DAVID GREENE, HOST:
We'll start NPR's business news starts with a spike in auto sales.
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GREENE: The month November, better than expected for the auto industry. Carmakers saw their sales go up nearly nine percent over last year.
NPR's Sonari Glinton reports that this had a lot to do with advertising.
SONARI GLINTON, BYLINE: As retailers like Wal-Mart and Target and Best Buy were trotting out deals for Black Friday, this year car companies got in on the act as well.
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UNIDENTIFIED MAN #1: There's a more civilized way to do Black Friday. During the Buick Black Friday sales event...
UNIDENTIFIED MAN #2: Toyota's Black Friday event ends December 2nd.
UNIDENTIFIED MAN #3: For a limited time, get up to $1,500 with a Ford Black Friday...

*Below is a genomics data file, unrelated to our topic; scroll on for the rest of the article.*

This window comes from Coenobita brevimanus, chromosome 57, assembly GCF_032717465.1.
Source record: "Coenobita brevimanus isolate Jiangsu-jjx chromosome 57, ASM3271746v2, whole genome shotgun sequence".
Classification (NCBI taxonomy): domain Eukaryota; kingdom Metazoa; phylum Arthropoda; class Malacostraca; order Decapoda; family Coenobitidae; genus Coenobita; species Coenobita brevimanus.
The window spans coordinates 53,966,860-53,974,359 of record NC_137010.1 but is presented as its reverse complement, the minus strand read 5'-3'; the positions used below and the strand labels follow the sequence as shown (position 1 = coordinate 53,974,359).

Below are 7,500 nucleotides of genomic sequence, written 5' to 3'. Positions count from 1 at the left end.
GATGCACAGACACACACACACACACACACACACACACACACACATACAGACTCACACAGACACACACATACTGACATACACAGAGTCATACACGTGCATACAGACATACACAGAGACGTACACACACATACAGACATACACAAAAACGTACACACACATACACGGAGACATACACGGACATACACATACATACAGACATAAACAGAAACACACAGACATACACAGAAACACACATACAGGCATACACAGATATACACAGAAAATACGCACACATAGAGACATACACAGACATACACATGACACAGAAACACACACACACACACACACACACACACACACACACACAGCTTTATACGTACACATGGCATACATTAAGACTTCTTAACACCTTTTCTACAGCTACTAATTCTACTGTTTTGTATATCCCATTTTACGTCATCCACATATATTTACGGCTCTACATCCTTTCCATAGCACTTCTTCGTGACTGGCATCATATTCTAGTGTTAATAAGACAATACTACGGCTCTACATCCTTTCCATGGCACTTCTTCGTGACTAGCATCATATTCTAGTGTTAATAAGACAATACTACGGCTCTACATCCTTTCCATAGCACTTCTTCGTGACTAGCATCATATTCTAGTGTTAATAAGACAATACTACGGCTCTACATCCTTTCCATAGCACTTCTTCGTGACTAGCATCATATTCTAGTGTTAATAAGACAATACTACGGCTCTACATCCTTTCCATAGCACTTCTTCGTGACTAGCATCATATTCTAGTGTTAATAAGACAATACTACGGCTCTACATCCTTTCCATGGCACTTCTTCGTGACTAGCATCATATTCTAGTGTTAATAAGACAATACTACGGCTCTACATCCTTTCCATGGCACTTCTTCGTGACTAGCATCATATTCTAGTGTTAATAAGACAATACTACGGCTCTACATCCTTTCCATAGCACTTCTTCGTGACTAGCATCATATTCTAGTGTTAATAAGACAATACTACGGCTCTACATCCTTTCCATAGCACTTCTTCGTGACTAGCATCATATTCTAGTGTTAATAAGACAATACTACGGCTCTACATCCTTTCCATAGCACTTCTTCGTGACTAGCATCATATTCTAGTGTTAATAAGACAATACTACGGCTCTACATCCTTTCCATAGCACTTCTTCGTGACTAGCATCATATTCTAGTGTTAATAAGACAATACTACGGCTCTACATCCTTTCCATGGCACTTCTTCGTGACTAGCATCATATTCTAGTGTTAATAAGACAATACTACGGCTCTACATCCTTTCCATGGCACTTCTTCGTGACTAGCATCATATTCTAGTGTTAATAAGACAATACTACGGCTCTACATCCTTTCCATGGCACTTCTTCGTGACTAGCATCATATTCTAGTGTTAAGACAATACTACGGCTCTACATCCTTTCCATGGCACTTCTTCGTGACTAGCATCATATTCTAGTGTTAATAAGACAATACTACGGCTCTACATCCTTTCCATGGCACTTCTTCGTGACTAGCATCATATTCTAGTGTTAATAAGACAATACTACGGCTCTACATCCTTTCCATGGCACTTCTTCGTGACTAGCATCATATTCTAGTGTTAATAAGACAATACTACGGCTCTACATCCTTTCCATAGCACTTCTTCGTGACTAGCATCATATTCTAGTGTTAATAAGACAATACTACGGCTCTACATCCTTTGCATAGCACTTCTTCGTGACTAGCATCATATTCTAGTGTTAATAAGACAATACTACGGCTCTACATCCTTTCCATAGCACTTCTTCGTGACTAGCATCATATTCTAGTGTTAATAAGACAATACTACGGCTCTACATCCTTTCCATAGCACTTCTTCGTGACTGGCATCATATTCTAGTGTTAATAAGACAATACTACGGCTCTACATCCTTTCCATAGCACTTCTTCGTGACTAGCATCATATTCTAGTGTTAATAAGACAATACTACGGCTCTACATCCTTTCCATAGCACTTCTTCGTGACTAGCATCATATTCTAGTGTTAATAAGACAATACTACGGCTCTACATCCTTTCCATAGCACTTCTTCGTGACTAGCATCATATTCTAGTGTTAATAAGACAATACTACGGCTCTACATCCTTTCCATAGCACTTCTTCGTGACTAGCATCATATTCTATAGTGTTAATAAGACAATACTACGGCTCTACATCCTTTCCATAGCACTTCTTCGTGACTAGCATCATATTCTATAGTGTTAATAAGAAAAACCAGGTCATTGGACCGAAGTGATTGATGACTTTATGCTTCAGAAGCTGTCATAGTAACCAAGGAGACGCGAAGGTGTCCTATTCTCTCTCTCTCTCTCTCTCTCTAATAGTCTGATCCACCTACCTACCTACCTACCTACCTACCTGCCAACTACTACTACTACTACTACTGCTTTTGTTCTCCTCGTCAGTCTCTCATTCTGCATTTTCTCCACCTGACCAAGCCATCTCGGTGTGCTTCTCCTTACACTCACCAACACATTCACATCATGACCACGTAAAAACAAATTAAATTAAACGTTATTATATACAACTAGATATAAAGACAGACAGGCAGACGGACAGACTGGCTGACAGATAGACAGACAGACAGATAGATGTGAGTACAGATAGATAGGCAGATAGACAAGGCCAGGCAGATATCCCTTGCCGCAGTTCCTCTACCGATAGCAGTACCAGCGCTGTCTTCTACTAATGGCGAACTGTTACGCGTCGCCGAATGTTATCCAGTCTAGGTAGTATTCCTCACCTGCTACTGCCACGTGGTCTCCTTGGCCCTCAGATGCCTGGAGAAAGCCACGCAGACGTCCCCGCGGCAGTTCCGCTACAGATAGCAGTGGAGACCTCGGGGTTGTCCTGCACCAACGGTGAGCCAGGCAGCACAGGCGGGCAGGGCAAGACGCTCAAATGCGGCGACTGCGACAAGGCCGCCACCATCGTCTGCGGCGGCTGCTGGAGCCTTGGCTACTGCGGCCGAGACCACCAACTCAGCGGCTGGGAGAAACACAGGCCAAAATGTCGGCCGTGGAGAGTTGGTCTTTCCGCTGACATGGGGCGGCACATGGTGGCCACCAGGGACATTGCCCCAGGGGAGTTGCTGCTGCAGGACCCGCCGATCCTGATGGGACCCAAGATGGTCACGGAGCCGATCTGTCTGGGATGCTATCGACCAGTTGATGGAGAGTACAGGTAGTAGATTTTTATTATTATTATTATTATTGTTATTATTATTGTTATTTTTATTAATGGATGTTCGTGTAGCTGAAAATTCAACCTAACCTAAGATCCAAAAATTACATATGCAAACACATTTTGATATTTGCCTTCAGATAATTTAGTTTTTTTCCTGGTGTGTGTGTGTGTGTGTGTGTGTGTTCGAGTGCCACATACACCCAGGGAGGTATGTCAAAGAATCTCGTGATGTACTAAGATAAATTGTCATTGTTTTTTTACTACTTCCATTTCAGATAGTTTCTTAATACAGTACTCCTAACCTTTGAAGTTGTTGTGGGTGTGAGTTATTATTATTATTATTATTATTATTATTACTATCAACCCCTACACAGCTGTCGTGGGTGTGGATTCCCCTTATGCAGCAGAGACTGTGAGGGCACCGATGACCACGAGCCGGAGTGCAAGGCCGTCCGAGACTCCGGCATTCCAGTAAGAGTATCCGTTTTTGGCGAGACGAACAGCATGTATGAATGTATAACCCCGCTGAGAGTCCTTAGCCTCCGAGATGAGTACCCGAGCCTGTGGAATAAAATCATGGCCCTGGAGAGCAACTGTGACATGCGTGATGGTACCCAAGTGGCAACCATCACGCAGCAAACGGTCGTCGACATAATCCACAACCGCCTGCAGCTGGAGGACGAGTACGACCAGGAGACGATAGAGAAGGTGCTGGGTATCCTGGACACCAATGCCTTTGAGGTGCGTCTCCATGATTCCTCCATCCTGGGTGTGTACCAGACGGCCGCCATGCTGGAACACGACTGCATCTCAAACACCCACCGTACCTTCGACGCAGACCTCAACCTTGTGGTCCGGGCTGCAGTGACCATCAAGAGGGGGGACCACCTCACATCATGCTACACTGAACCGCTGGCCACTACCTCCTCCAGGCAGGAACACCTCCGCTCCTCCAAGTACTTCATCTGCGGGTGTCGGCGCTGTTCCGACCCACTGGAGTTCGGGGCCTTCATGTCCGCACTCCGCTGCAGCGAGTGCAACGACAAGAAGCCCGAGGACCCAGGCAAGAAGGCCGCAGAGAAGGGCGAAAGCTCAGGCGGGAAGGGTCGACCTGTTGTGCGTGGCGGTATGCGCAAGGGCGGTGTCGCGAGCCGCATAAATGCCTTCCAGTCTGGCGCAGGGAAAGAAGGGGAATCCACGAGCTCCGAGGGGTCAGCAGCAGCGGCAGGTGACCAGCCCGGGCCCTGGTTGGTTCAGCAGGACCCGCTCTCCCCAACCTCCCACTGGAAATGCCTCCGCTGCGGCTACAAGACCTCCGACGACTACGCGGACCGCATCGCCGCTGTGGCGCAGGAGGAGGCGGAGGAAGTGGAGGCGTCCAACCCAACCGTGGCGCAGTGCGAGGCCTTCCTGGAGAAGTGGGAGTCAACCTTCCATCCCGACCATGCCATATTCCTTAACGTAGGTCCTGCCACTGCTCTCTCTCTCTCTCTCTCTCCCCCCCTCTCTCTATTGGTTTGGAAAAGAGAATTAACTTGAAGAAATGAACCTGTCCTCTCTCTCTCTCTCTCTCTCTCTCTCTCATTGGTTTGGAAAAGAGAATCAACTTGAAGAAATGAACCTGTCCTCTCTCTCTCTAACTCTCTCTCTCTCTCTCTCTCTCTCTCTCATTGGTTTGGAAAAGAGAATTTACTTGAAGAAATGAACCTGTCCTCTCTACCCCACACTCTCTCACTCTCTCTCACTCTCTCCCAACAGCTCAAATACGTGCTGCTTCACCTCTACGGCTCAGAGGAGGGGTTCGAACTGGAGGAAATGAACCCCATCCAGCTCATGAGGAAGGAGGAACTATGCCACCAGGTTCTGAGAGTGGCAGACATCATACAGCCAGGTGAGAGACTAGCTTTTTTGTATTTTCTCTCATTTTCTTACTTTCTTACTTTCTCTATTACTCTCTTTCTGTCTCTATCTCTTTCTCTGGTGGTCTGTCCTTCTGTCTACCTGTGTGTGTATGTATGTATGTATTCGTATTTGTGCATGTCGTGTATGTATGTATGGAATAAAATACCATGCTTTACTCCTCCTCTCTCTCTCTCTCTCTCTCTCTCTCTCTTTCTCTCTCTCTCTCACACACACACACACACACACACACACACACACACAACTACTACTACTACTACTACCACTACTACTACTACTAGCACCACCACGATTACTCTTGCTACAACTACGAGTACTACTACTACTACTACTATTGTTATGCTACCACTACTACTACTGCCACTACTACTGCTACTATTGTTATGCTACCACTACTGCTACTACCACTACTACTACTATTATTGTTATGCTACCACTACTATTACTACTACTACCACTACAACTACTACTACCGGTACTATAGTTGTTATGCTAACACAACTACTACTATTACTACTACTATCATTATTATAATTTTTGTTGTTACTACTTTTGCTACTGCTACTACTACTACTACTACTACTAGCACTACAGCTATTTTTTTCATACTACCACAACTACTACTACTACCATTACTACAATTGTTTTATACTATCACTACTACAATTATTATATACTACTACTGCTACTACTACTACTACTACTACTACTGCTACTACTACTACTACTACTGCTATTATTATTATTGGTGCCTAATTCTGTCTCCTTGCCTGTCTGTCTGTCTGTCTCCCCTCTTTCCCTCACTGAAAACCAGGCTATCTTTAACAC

GLINTON: The attention paid off. Toyota for instance, did a quarter of its sales on Black Friday and the following Saturday.
Michelle Krebs of Edmunds.com says the car sales gimmicks paid off.
MICHELLE KREBS: They weren't necessarily fabulous deals. There weren't huge discounts. Because we saw incentives, pretty much stable. There were some good deals out there, but it was more about the promotion and around the advertising.
GLINTON: Chrysler was up 16 percent. Ford was up seven percent. And General Motors was up 14 percent.
Meanwhile Krebs says the Detroit carmakers - especially GM and Ford - are more disciplined these days. In years passed, they would have had to have big year-end discounts to sell off inventory.
KREBS: They aren't doing that anymore. They're keeping production in line with demand. They are working very hard to improve the profit per vehicle. And that's not something we've, in Detroit, have paid much attention to in the past.
GLINTON: You can expect big profits but not necessarily big discounts as the industry heads into the holidays, one of its most important sales periods.
Sonari Glinton, NPR News. Transcript provided by NPR, Copyright NPR.